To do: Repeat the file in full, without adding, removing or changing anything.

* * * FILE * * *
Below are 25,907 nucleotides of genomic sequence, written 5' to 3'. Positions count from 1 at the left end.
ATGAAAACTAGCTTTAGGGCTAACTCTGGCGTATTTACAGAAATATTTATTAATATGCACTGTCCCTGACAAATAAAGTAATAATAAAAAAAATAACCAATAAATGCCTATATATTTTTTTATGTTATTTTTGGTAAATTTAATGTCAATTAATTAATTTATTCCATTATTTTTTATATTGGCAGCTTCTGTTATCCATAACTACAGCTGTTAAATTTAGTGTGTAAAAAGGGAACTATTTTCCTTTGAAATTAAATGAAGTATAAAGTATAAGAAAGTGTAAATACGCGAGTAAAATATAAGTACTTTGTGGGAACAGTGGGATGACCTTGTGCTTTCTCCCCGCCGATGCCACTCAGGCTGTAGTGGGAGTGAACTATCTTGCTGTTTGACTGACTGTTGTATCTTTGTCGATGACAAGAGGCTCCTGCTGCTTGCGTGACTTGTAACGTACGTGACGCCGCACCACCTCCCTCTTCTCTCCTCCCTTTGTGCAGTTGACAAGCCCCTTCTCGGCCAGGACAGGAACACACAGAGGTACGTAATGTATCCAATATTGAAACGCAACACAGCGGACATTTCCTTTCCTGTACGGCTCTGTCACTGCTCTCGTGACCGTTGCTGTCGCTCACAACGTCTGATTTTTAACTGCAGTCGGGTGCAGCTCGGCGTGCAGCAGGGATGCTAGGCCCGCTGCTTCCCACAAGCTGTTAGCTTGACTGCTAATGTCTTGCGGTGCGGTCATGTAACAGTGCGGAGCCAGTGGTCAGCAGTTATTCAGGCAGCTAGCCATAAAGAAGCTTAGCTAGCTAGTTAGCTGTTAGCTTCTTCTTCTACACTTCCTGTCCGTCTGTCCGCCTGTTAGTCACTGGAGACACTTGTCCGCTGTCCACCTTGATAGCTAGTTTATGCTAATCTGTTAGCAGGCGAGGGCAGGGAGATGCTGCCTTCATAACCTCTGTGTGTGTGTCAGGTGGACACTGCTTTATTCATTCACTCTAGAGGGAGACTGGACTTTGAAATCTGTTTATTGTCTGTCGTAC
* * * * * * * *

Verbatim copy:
Below are 25,907 nucleotides of genomic sequence, written 5' to 3'. Positions count from 1 at the left end.
ATGAAAACTAGCTTTAGGGCTAACTCTGGCGTATTTACAGAAATATTTATTAATATGCACTGTCCCTGACAAATAAAGTAATAATAAAAAAAATAACCAATAAATGCCTATATATTTTTTTATGTTATTTTTGGTAAATTTAATGTCAATTAATTAATTTATTCCATTATTTTTTATATTGGCAGCTTCTGTTATCCATAACTACAGCTGTTAAATTTAGTGTGTAAAAAGGGAACTATTTTCCTTTGAAATTAAATGAAGTATAAAGTATAAGAAAGTGTAAATACGCGAGTAAAATATAAGTACTTTGTGGGAACAGTGGGATGACCTTGTGCTTTCTCCCCGCCGATGCCACTCAGGCTGTAGTGGGAGTGAACTATCTTGCTGTTTGACTGACTGTTGTATCTTTGTCGATGACAAGAGGCTCCTGCTGCTTGCGTGACTTGTAACGTACGTGACGCCGCACCACCTCCCTCTTCTCTCCTCCCTTTGTGCAGTTGACAAGCCCCTTCTCGGCCAGGACAGGAACACACAGAGGTACGTAATGTATCCAATATTGAAACGCAACACAGCGGACATTTCCTTTCCTGTACGGCTCTGTCACTGCTCTCGTGACCGTTGCTGTCGCTCACAACGTCTGATTTTTAACTGCAGTCGGGTGCAGCTCGGCGTGCAGCAGGGATGCTAGGCCCGCTGCTTCCCACAAGCTGTTAGCTTGACTGCTAATGTCTTGCGGTGCGGTCATGTAACAGTGCGGAGCCAGTGGTCAGCAGTTATTCAGGCAGCTAGCCATAAAGAAGCTTAGCTAGCTAGTTAGCTGTTAGCTTCTTCTTCTACACTTCCTGTCCGTCTGTCCGCCTGTTAGTCACTGGAGACACTTGTCCGCTGTCCACCTTGATAGCTAGTTTATGCTAATCTGTTAGCAGGCGAGGGCAGGGAGATGCTGCCTTCATAACCTCTGTGTGTGTGTCAGGTGGACACTGCTTTATTCATTCACTCTAGAGGGAGACTGGACTTTGAAATCTGTTTATTGTCTGTCGTAC